The death of two five year old children in May 2019, sparked outrage over government’s inability to provide adequate sanitation to its children. Lumka Mketwa and Michael Komape epitomized the drastic need for action.

Despite the pit latrine toilets being a violation of the standards of the aforementioned policy, over 4 000 schools across the country still make use of them, while more than 30 schools in the Eastern Cape reportedly have no ablution facilities whatsoever.

“As we speak today, especially in rural provinces, that don’t even have those basic needs (met). There’s still a huge back log of schools that are currently using pit latrines. Very little progress has been made that all provinces comply with this policy,” said Moyo.

Special needs
Another hot topic was schools ability to adjust to students with special needs such as those with disabilities.

“In reality, a number of schools they’re not built to accommodate with physical disabilities. When learners don’t have extreme physical disabilities, we find that there are slight modifications that can be made in terms of teaching and small infrastructure changes in the schools that should be and could be done to reasonably accommodate these learners, but they’re not being done.”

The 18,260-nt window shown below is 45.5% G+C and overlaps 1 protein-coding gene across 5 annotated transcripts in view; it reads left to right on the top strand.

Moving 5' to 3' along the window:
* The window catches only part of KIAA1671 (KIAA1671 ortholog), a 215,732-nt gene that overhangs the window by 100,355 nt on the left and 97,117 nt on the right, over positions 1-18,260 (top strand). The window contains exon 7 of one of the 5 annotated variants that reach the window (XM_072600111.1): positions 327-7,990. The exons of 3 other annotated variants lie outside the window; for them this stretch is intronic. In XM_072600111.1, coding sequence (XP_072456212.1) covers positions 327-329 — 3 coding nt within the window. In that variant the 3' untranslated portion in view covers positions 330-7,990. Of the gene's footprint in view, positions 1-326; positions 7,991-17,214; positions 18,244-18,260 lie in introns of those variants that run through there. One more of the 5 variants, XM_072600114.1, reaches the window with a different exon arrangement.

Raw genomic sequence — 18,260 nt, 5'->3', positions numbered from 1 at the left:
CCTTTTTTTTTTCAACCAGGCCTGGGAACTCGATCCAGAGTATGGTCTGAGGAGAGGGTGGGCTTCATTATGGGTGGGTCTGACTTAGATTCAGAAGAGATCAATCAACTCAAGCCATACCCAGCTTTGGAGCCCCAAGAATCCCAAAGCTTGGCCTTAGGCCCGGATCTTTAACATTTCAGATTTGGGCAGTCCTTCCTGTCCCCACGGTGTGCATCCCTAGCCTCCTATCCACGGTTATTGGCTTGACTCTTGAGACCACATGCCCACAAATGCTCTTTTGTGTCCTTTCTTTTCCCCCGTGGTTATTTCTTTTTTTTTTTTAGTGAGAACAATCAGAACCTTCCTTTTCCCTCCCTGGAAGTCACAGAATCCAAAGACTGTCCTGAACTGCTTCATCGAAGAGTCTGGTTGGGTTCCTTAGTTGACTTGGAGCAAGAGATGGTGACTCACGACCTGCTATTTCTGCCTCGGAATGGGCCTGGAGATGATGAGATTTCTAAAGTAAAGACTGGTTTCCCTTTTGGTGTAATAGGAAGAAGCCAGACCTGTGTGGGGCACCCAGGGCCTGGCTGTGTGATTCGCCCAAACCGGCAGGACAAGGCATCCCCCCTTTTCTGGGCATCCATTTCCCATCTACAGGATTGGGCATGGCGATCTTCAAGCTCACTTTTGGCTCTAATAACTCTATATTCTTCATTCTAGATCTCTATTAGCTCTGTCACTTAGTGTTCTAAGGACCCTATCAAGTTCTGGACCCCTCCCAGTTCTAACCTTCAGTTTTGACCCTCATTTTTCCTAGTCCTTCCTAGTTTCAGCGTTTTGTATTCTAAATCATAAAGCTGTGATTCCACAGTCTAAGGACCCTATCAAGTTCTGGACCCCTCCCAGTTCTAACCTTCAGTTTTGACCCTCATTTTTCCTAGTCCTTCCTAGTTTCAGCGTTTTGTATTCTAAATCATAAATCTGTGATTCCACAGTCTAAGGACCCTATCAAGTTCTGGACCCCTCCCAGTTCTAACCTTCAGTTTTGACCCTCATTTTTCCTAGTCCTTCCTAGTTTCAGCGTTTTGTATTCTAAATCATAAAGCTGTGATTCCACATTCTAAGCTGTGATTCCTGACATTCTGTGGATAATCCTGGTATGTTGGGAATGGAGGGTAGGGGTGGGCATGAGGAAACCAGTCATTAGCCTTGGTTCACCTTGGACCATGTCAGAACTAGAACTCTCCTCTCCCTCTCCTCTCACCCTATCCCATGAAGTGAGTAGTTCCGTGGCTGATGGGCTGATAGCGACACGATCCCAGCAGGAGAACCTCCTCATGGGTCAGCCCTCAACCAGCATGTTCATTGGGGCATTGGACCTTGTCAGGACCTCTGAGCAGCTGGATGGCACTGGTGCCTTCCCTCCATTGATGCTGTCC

“There are some schools that have gone a long way and are making quite a huge difference, but in terms of the need that is there and the availability at those schools, there is a big disparity.”

Transport
The age-old concern for parents over the safety of their children, remained an important aspect to address. The EELC regrettably pointed to discrepancies relating to national governments’ National Scholar Transport Policy.

In Cape Town, concerned parents, child activists and members of community safety initiatives, embarked on the Walking Bus Project. This sees tens of adults walking dozens, sometimes hundreds, of children to school every day. The concept kicked off in several gang-infested areas, where children would fear for their lives on a regular basis.

“The main challenge of implementation of this policy are the different criteria that exist at a provincial level, on identifying what the need is. There is quite a huge inconsistency in terms of provinces knowing the number of children that need scholar transport.”